The problem with investments biased to the UK

Historically, many UK investors had portfolios which were very biased towards shares listed in the UK. This could have been due to several factors;

  1. Familiarity with UK listed shares
  2. Additional costs for investing overseas
  3. Struggling to access all overseas stockmarkets

Today, this has all changed.

Investing in multiple countries can deliver more reliable outcomes over time, helping you stay on track toward achieving your long-term goals.

Ignoring global markets means you may miss out on a wealth of opportunities.

Is it as simple as replicating the investment strategy you have for the UK? Will the UK stockmarket mirror the Japanese stockmarket in the future?

The short answer is we certainly hope not, as investors in Japan have experienced very disappointing longer term returns, but the truth is we don’t know and we don’t believe others can know in advance either.

Why is this important?


  • Stocks of the roughly 21,800 companies trading outside of the UK represent nearly 96% of the world’s £65 trillion equity market.
  • When determining where to invest, a country’s size, population, or gross domestic product may not be a primary consideration. Japan, for instance, is relatively small in landmass but accounts for 6% of the world’s equity market value, representing more than 2,500 companies, including familiar names like Toyota and Sony. Even a smaller country like Switzerland is home to publicly traded giants like Nestlé and two of the world’s biggest pharmaceutical firms.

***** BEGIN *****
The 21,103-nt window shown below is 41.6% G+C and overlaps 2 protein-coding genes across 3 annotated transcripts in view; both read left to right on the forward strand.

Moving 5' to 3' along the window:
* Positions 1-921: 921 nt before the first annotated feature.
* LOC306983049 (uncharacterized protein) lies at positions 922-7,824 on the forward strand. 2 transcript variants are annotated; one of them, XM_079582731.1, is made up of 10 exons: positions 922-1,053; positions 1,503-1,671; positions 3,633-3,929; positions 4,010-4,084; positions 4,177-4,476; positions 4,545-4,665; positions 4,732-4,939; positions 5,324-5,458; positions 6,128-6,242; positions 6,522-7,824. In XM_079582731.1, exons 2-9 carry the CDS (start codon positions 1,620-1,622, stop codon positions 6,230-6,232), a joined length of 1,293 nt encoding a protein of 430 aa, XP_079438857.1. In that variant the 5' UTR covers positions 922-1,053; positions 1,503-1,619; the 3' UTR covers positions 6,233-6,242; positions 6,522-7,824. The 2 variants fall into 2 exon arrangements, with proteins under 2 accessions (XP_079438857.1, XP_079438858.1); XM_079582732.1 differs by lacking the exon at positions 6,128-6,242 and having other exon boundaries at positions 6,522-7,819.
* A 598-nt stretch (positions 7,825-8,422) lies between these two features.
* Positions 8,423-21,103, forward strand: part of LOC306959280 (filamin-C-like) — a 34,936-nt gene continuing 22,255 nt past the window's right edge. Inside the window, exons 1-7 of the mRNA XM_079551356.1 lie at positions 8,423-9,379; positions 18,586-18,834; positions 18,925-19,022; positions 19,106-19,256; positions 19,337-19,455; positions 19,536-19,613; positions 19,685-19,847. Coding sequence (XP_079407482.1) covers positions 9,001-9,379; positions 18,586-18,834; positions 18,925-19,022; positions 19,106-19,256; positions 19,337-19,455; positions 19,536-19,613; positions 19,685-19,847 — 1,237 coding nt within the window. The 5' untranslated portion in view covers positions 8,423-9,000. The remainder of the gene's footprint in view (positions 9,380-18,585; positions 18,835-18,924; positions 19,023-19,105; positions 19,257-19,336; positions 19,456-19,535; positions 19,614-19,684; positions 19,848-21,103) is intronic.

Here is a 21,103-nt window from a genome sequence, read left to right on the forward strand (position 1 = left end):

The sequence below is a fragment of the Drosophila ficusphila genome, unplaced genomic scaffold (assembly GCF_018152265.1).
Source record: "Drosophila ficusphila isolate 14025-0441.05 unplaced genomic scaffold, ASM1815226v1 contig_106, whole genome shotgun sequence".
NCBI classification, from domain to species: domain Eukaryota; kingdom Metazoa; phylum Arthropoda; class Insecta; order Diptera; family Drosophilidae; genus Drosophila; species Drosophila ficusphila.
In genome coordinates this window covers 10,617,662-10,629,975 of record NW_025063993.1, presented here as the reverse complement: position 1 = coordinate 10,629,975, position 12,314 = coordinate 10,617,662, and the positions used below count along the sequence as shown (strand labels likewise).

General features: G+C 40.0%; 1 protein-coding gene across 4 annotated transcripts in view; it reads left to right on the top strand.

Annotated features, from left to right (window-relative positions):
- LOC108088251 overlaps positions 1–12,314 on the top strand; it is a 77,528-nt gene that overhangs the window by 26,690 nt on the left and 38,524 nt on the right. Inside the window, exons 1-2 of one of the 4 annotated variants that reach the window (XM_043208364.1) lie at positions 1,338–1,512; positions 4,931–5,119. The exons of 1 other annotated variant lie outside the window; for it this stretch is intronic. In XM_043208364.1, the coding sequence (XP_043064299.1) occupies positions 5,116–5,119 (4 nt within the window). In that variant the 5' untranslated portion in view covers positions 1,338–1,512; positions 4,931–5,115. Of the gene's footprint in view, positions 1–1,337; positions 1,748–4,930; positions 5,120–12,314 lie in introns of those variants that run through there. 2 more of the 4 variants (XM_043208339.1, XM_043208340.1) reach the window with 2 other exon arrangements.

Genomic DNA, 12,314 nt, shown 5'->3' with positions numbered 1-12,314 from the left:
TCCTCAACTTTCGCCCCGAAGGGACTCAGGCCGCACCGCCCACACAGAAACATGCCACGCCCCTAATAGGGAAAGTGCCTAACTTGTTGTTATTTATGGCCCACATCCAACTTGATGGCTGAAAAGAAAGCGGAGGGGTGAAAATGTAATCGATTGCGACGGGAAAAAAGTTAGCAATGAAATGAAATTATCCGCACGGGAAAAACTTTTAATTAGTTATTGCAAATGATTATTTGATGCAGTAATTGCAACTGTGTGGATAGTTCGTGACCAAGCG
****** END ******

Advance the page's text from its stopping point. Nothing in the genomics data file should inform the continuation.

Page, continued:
• A strategy focused on global diversification captures returns from thousands of companies around the globe and can potentially offset weak performance in one market with stronger returns elsewhere.

There is no reason whatsoever why anyone should not look to own a properly and sensibly diversified global portfolio. Not to do so simply results in investment portfolios that are too dependent on the fortunes of single countries or continents.

Investment opportunities exist all around the globe and it’s hard to know where next year’s best returns will appear. A globally diversified portfolio can help capture a broad range of returns and deliver more reliable outcomes over time.

It is difficult to predict future returns by looking at the past, as shown by the performance of global markets since 2002.

  • The table above powerfully demonstrates the randomness of global equity returns. It illustrates 20 years of annual returns in 22 developed markets. Each colour represents a different country. Each column is sorted top down, from the highest-performing country to the lowest.
  • The scattered colours suggest it is hard to predict which country will outperform from one year to the next. Austria, for example, posted the highest developed market return in 2017 but the lowest the next year.
  • Investors holding equities from markets around the world can have a more consistent investment experience, with higher returns in one market helping offset lower returns elsewhere.

If you are concerned about the diversification of your investment portfolio or have a question relating to this article, please get in touch. Either complete the form below or call us on 01825 76 33 66.

Source: Dimensional